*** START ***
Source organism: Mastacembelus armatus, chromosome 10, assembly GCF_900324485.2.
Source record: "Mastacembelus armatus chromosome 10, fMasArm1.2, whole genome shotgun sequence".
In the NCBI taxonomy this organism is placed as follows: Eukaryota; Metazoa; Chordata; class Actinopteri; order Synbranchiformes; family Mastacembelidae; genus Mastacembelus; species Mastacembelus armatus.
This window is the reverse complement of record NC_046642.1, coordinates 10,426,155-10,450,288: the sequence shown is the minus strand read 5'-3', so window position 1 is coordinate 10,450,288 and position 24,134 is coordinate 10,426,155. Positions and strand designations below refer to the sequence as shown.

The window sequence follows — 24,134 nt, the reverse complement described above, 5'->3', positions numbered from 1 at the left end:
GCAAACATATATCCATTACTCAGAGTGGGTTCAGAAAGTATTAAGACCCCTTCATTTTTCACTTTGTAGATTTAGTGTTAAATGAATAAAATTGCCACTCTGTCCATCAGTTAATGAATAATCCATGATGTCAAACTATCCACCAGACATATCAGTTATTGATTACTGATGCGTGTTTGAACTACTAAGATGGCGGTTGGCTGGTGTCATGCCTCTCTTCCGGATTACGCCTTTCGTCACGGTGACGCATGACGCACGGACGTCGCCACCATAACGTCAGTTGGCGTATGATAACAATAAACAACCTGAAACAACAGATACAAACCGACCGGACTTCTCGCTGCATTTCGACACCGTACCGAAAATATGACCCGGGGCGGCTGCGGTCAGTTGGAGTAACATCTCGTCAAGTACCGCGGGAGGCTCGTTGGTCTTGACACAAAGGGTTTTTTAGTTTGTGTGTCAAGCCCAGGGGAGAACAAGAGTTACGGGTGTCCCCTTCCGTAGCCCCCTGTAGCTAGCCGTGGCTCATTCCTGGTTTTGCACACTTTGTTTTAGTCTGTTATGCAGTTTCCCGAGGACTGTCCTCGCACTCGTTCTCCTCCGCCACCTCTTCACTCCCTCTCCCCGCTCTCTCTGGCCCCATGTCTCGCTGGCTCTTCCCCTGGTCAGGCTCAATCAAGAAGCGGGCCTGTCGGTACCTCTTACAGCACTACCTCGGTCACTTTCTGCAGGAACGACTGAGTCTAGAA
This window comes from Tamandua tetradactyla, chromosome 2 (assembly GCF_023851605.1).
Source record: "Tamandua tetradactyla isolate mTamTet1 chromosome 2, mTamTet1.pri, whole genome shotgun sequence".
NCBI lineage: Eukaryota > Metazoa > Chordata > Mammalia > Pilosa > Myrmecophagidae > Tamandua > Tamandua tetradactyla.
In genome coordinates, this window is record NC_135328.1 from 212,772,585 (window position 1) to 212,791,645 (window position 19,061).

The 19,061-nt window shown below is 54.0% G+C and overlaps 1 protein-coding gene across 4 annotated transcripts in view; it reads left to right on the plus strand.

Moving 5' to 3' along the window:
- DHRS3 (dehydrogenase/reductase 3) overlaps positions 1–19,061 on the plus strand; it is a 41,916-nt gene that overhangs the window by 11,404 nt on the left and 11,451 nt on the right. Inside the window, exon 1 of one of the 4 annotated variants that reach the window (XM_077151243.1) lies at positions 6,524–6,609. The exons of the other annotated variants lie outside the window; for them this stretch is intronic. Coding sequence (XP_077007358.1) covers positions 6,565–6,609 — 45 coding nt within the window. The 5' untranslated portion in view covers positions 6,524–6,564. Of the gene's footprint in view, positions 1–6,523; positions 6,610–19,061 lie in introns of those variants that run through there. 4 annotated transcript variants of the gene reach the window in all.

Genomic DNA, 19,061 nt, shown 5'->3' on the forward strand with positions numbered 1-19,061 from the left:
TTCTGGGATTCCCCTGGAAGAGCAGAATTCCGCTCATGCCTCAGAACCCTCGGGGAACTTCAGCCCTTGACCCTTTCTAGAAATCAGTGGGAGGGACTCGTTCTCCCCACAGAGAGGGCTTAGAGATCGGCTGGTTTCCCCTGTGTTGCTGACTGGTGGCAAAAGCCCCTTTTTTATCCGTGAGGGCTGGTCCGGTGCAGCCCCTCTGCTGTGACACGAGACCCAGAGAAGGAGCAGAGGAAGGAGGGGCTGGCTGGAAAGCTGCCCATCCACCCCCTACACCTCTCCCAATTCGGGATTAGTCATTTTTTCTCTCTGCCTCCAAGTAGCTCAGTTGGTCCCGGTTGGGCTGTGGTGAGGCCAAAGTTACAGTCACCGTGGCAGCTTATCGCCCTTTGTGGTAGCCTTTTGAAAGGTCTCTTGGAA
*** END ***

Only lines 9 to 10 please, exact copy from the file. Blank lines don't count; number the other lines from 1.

NCBI lineage: Eukaryota > Metazoa > Chordata > Mammalia > Pilosa > Myrmecophagidae > Tamandua > Tamandua tetradactyla.
In genome coordinates, this window is record NC_135328.1 from 212,772,585 (window position 1) to 212,791,645 (window position 19,061).